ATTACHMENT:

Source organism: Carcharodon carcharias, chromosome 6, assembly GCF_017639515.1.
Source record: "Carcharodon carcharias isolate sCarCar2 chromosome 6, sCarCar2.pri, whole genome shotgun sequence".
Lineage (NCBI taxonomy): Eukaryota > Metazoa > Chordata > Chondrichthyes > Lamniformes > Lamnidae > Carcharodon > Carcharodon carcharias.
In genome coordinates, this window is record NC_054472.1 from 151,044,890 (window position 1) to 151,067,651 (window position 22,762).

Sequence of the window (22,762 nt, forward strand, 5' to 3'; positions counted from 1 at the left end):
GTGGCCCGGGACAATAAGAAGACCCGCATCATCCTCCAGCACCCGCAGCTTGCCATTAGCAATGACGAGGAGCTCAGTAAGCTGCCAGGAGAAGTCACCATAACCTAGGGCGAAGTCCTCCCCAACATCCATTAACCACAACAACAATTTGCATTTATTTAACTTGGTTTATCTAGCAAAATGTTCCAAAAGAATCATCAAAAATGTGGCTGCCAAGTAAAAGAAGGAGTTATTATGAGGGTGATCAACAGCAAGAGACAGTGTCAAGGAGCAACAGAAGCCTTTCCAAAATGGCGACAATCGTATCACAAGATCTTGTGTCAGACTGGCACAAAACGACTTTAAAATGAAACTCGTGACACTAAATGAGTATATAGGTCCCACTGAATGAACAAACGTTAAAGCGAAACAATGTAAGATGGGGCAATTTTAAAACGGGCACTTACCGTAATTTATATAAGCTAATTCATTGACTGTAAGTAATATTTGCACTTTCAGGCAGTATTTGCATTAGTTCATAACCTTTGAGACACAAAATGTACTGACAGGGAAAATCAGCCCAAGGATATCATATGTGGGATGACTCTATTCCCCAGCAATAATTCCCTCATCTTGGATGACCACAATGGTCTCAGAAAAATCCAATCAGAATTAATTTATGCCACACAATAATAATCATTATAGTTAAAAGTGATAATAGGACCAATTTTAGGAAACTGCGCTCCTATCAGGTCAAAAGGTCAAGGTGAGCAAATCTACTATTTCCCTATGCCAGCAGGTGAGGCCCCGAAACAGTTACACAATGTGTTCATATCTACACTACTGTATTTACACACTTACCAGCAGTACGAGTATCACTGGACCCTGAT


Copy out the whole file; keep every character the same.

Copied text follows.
Source organism: Carcharodon carcharias, chromosome 6, assembly GCF_017639515.1.
Source record: "Carcharodon carcharias isolate sCarCar2 chromosome 6, sCarCar2.pri, whole genome shotgun sequence".
Lineage (NCBI taxonomy): Eukaryota > Metazoa > Chordata > Chondrichthyes > Lamniformes > Lamnidae > Carcharodon > Carcharodon carcharias.
In genome coordinates, this window is record NC_054472.1 from 151,044,890 (window position 1) to 151,067,651 (window position 22,762).

Sequence of the window (22,762 nt, forward strand, 5' to 3'; positions counted from 1 at the left end):
GTGGCCCGGGACAATAAGAAGACCCGCATCATCCTCCAGCACCCGCAGCTTGCCATTAGCAATGACGAGGAGCTCAGTAAGCTGCCAGGAGAAGTCACCATAACCTAGGGCGAAGTCCTCCCCAACATCCATTAACCACAACAACAATTTGCATTTATTTAACTTGGTTTATCTAGCAAAATGTTCCAAAAGAATCATCAAAAATGTGGCTGCCAAGTAAAAGAAGGAGTTATTATGAGGGTGATCAACAGCAAGAGACAGTGTCAAGGAGCAACAGAAGCCTTTCCAAAATGGCGACAATCGTATCACAAGATCTTGTGTCAGACTGGCACAAAACGACTTTAAAATGAAACTCGTGACACTAAATGAGTATATAGGTCCCACTGAATGAACAAACGTTAAAGCGAAACAATGTAAGATGGGGCAATTTTAAAACGGGCACTTACCGTAATTTATATAAGCTAATTCATTGACTGTAAGTAATATTTGCACTTTCAGGCAGTATTTGCATTAGTTCATAACCTTTGAGACACAAAATGTACTGACAGGGAAAATCAGCCCAAGGATATCATATGTGGGATGACTCTATTCCCCAGCAATAATTCCCTCATCTTGGATGACCACAATGGTCTCAGAAAAATCCAATCAGAATTAATTTATGCCACACAATAATAATCATTATAGTTAAAAGTGATAATAGGACCAATTTTAGGAAACTGCGCTCCTATCAGGTCAAAAGGTCAAGGTGAGCAAATCTACTATTTCCCTATGCCAGCAGGTGAGGCCCCGAAACAGTTACACAATGTGTTCATATCTACACTACTGTATTTACACACTTACCAGCAGTACGAGTATCACTGGACCCTGAT